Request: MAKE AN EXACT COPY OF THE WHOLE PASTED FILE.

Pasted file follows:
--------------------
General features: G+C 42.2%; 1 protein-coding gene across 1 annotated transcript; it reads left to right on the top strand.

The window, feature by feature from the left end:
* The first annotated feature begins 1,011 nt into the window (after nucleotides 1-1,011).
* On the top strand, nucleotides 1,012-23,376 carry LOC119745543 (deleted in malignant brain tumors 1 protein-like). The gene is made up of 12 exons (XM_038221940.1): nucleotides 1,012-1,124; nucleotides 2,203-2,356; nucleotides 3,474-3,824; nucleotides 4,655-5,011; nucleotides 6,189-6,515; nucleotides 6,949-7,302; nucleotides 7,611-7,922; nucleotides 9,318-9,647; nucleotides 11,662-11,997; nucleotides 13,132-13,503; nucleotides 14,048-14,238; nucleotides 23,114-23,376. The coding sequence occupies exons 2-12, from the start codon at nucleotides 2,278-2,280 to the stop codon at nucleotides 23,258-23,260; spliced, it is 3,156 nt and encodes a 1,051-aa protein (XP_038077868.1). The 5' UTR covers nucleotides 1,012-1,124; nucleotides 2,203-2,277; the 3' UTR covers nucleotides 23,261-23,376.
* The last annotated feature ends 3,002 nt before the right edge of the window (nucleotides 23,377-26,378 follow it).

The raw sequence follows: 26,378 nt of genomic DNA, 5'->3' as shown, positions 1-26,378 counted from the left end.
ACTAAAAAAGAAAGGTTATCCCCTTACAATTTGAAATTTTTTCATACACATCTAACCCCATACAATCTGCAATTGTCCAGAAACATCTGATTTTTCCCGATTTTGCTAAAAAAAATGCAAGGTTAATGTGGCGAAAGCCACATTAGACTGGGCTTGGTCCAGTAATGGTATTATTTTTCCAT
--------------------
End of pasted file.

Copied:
General features: G+C 42.2%; 1 protein-coding gene across 1 annotated transcript; it reads left to right on the top strand.

The window, feature by feature from the left end:
* The first annotated feature begins 1,011 nt into the window (after nucleotides 1-1,011).
* On the top strand, nucleotides 1,012-23,376 carry LOC119745543 (deleted in malignant brain tumors 1 protein-like). The gene is made up of 12 exons (XM_038221940.1): nucleotides 1,012-1,124; nucleotides 2,203-2,356; nucleotides 3,474-3,824; nucleotides 4,655-5,011; nucleotides 6,189-6,515; nucleotides 6,949-7,302; nucleotides 7,611-7,922; nucleotides 9,318-9,647; nucleotides 11,662-11,997; nucleotides 13,132-13,503; nucleotides 14,048-14,238; nucleotides 23,114-23,376. The coding sequence occupies exons 2-12, from the start codon at nucleotides 2,278-2,280 to the stop codon at nucleotides 23,258-23,260; spliced, it is 3,156 nt and encodes a 1,051-aa protein (XP_038077868.1). The 5' UTR covers nucleotides 1,012-1,124; nucleotides 2,203-2,277; the 3' UTR covers nucleotides 23,261-23,376.
* The last annotated feature ends 3,002 nt before the right edge of the window (nucleotides 23,377-26,378 follow it).

The raw sequence follows: 26,378 nt of genomic DNA, 5'->3' as shown, positions 1-26,378 counted from the left end.
ACTAAAAAAGAAAGGTTATCCCCTTACAATTTGAAATTTTTTCATACACATCTAACCCCATACAATCTGCAATTGTCCAGAAACATCTGATTTTTCCCGATTTTGCTAAAAAAAATGCAAGGTTAATGTGGCGAAAGCCACATTAGACTGGGCTTGGTCCAGTAATGGTATTATTTTTCCAT